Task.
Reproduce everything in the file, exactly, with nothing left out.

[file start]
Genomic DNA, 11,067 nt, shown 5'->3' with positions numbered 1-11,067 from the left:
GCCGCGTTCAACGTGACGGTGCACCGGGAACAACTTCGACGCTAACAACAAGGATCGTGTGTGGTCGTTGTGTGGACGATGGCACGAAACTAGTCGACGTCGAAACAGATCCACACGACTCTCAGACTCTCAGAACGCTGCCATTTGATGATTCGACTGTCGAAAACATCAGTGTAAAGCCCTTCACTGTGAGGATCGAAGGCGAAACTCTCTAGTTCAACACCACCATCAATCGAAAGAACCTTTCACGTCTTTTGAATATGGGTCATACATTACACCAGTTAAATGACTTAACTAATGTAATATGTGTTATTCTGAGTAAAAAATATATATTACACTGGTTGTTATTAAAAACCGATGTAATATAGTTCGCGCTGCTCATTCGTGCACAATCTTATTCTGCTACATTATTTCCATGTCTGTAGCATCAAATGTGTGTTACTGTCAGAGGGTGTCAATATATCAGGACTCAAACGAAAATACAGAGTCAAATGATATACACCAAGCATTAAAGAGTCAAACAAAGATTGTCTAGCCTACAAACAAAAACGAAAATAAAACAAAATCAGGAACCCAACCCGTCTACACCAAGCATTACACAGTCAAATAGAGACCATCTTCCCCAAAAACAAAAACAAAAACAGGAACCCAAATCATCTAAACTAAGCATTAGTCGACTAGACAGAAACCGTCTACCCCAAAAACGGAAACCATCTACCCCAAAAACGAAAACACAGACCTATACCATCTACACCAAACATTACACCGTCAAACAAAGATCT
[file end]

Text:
Genomic DNA, 11,067 nt, shown 5'->3' with positions numbered 1-11,067 from the left:
GCCGCGTTCAACGTGACGGTGCACCGGGAACAACTTCGACGCTAACAACAAGGATCGTGTGTGGTCGTTGTGTGGACGATGGCACGAAACTAGTCGACGTCGAAACAGATCCACACGACTCTCAGACTCTCAGAACGCTGCCATTTGATGATTCGACTGTCGAAAACATCAGTGTAAAGCCCTTCACTGTGAGGATCGAAGGCGAAACTCTCTAGTTCAACACCACCATCAATCGAAAGAACCTTTCACGTCTTTTGAATATGGGTCATACATTACACCAGTTAAATGACTTAACTAATGTAATATGTGTTATTCTGAGTAAAAAATATATATTACACTGGTTGTTATTAAAAACCGATGTAATATAGTTCGCGCTGCTCATTCGTGCACAATCTTATTCTGCTACATTATTTCCATGTCTGTAGCATCAAATGTGTGTTACTGTCAGAGGGTGTCAATATATCAGGACTCAAACGAAAATACAGAGTCAAATGATATACACCAAGCATTAAAGAGTCAAACAAAGATTGTCTAGCCTACAAACAAAAACGAAAATAAAACAAAATCAGGAACCCAACCCGTCTACACCAAGCATTACACAGTCAAATAGAGACCATCTTCCCCAAAAACAAAAACAAAAACAGGAACCCAAATCATCTAAACTAAGCATTAGTCGACTAGACAGAAACCGTCTACCCCAAAAACGGAAACCATCTACCCCAAAAACGAAAACACAGACCTATACCATCTACACCAAACATTACACCGTCAAACAAAGATCT